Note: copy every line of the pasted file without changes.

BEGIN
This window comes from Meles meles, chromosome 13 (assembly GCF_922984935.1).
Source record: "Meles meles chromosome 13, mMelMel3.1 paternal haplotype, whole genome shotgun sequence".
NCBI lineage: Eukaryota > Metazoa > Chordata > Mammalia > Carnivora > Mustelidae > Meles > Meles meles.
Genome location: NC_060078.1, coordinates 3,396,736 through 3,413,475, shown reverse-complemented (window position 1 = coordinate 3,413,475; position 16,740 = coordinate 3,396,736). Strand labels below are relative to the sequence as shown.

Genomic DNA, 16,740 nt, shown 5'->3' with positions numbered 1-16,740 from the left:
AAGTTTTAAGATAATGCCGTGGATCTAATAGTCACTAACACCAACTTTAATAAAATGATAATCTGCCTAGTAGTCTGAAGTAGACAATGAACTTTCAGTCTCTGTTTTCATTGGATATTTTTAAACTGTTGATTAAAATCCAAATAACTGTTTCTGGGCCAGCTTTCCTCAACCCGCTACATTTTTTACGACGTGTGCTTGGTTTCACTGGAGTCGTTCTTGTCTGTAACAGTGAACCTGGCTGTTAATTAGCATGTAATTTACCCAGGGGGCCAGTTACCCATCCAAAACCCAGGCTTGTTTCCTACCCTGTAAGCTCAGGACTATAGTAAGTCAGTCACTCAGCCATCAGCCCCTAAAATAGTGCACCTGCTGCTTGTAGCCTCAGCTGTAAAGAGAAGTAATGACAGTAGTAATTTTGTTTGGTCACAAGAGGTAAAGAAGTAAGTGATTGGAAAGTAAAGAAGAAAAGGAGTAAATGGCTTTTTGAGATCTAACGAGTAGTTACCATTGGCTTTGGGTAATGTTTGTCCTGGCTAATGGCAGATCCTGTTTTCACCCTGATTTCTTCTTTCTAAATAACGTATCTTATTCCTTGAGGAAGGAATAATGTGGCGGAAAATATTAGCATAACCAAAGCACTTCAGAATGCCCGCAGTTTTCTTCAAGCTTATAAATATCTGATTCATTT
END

This window comes from Meles meles, chromosome 13 (assembly GCF_922984935.1).
Source record: "Meles meles chromosome 13, mMelMel3.1 paternal haplotype, whole genome shotgun sequence".
NCBI lineage: Eukaryota > Metazoa > Chordata > Mammalia > Carnivora > Mustelidae > Meles > Meles meles.
Genome location: NC_060078.1, coordinates 3,396,736 through 3,413,475, shown reverse-complemented (window position 1 = coordinate 3,413,475; position 16,740 = coordinate 3,396,736). Strand labels below are relative to the sequence as shown.

Genomic DNA, 16,740 nt, shown 5'->3' with positions numbered 1-16,740 from the left:
AAGTTTTAAGATAATGCCGTGGATCTAATAGTCACTAACACCAACTTTAATAAAATGATAATCTGCCTAGTAGTCTGAAGTAGACAATGAACTTTCAGTCTCTGTTTTCATTGGATATTTTTAAACTGTTGATTAAAATCCAAATAACTGTTTCTGGGCCAGCTTTCCTCAACCCGCTACATTTTTTACGACGTGTGCTTGGTTTCACTGGAGTCGTTCTTGTCTGTAACAGTGAACCTGGCTGTTAATTAGCATGTAATTTACCCAGGGGGCCAGTTACCCATCCAAAACCCAGGCTTGTTTCCTACCCTGTAAGCTCAGGACTATAGTAAGTCAGTCACTCAGCCATCAGCCCCTAAAATAGTGCACCTGCTGCTTGTAGCCTCAGCTGTAAAGAGAAGTAATGACAGTAGTAATTTTGTTTGGTCACAAGAGGTAAAGAAGTAAGTGATTGGAAAGTAAAGAAGAAAAGGAGTAAATGGCTTTTTGAGATCTAACGAGTAGTTACCATTGGCTTTGGGTAATGTTTGTCCTGGCTAATGGCAGATCCTGTTTTCACCCTGATTTCTTCTTTCTAAATAACGTATCTTATTCCTTGAGGAAGGAATAATGTGGCGGAAAATATTAGCATAACCAAAGCACTTCAGAATGCCCGCAGTTTTCTTCAAGCTTATAAATATCTGATTCATTT